Dear Students and Families: Congratulations—we crossed the threshold of the midway point of the fall semester earlier this week! I hope you’ll take time this weekend to recharge your batteries, connect with friends and burn off some stress. The activities…
SU Achieves American Heart Association Gold as a Fit-Friendly Worksite
For the first time, Syracuse University has been recognized by the American Heart Association with its Gold Achievement award for the University’s efforts to support employee heart health and be a Fit-Friendly Worksite.
“This is recognition that the University is investing in the well-being of its employees and creating a culture of health and wellness, really making an impact and transforming people’s lives on campus and in our community,” says the American Heart Association’s Denise McGraw.
Syracuse University joins 42 Central New York organizations representing more than 52,000 employees—and 2,004 organizations with more than 5.3 million employees nationwide—on the American Heart Association’s Fit-Friendly Worksites Honor Roll.
A key factor leading to this national recognition is the University’s commitment to being a tobacco-free campus, established last year by the adoption of a tobacco-free policy on July 1, 2015. “That had to happen before Syracuse University could even be considered for the gold designation,” McGraw says.
Other factors were the large number and variety of health and wellness programs sponsored by the University’s Wellness Initiative, Recreation Services and Lerner Center for Public Health Promotion, among others, such as Healthy Monday, Walktober, the Monday Mile, free fitness and tobacco-cessation classes, and the Mindful Eating and Mindfulness Based Stress Reduction (MBSR) classes.
“Syracuse University strives to support a culture of health and wellness by implementing policies and practices that create healthy environments and offer opportunities for enhancing health and well-being,” says Gail Grozalis, executive director of wellness for faculty and staff. “The implementation of the Tobacco-Free Campus is only one facet of the University’s commitment to a healthy campus community. The many wellness and work-life programs, services and resources available to faculty and staff enrich quality of life and help individuals optimize both personal and professional satisfaction and performance.”
Faculty and staff can check out what the Wellness Initiative has on tap for spring, learn more about MBSR, free blood pressure clinics and healthy eating, and explore what Carebridge brings to the Faculty and Staff Assistance Program (FSAP) on the Wellness Initiative website.
Joseph Lore, director of recreation services at Syracuse University, sees the American Heart Association award as proof that the University is doing something right when it comes to the health and fitness of its workforce.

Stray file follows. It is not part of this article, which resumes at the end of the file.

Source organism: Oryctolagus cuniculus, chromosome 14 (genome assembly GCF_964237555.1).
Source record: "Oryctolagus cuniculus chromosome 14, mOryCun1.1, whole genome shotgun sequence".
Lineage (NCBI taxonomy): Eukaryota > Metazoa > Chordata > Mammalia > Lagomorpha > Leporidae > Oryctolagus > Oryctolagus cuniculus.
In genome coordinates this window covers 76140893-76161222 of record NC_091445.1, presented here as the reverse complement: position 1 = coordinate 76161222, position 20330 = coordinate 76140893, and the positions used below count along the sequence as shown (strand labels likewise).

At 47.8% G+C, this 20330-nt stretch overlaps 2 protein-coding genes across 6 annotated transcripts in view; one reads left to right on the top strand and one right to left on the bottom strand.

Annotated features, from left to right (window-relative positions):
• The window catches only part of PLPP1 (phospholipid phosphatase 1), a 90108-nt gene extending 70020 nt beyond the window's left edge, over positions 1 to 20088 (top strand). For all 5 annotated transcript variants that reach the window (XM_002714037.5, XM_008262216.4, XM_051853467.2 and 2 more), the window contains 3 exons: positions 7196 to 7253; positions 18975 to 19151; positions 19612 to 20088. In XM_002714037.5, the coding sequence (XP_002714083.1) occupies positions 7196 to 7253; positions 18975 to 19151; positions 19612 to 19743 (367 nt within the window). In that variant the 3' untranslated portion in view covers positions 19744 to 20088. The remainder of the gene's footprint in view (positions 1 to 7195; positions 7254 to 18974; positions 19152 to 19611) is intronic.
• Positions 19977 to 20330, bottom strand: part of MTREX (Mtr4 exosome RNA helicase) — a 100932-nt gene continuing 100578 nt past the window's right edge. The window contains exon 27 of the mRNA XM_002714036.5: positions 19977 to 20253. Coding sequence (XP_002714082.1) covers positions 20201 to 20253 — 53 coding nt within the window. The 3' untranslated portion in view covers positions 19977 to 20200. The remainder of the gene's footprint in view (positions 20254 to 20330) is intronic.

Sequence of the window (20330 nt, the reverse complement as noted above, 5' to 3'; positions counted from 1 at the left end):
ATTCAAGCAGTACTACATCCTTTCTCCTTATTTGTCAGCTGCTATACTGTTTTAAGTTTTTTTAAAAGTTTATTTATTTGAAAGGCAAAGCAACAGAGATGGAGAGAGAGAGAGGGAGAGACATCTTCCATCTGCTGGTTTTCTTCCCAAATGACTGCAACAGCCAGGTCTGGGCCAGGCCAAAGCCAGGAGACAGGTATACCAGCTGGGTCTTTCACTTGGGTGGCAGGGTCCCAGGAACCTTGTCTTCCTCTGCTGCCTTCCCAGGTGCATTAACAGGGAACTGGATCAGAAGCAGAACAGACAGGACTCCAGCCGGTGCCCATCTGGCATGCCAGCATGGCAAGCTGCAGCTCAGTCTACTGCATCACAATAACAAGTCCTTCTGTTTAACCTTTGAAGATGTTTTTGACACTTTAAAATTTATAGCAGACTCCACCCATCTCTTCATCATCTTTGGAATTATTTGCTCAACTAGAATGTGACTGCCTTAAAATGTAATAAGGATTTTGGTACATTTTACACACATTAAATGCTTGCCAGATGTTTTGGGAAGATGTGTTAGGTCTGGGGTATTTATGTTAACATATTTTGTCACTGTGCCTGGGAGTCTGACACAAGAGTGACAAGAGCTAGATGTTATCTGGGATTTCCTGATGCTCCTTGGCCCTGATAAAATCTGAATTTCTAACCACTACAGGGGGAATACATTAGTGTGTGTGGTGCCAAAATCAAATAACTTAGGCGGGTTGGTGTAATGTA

“This designation acknowledges our goal in providing the campus community with many resources to live healthy and active lives,” Lore says. He encourages faculty and staff to explore what Recreation Services can provide.
“The University workforce is offered unique opportunities to participate in diverse programs and services, ranging from fitness centers, group classes and personal training to ice skating, adventure trips and intramural sports, plus team-building and other personal and staff development activities,” Lore says.
Leah Moser, who coordinates the Healthy Monday programs for the Lerner Center, said the University community is fortunate to have not only strong institutional support for health and wellness, but a diverse array of programs, initiatives and activities that offer individuals opportunities to enhance personal well-being on their own terms.
“At the Lerner Center, we recognize that wellness means many things, so with the Healthy Monday initiative we work with our campus partners to offer a variety of free programs for all members of our campus community,” Moser says. “From healthy dining options, free fitness classes and Monday Mile walking routes, to a weekly meditation and more, we support employees on the path to achieving good health.”
“We love that Syracuse University is focused on the health of the campus community, and we hope to partner with them in more and more ways going forward,” says the Heart Association’s Denise McGraw, director of the annual Syracuse Heart Walk, which is Saturday, April 2, this year and typically includes a strong showing by Syracuse University teams.
To participate in the 2016 Heart Walk, you can sign up as an individual, create a team, or support a participant by visiting the Syracuse Heart Walk Registration website.
The University will show its support for the Heart Association’s Go Red for Women campaign and National Wear Red Day by lighting the Hall of Languages in red on the evenings of Thursday, Feb. 4, and Friday, Feb. 5. February is American Heart Month.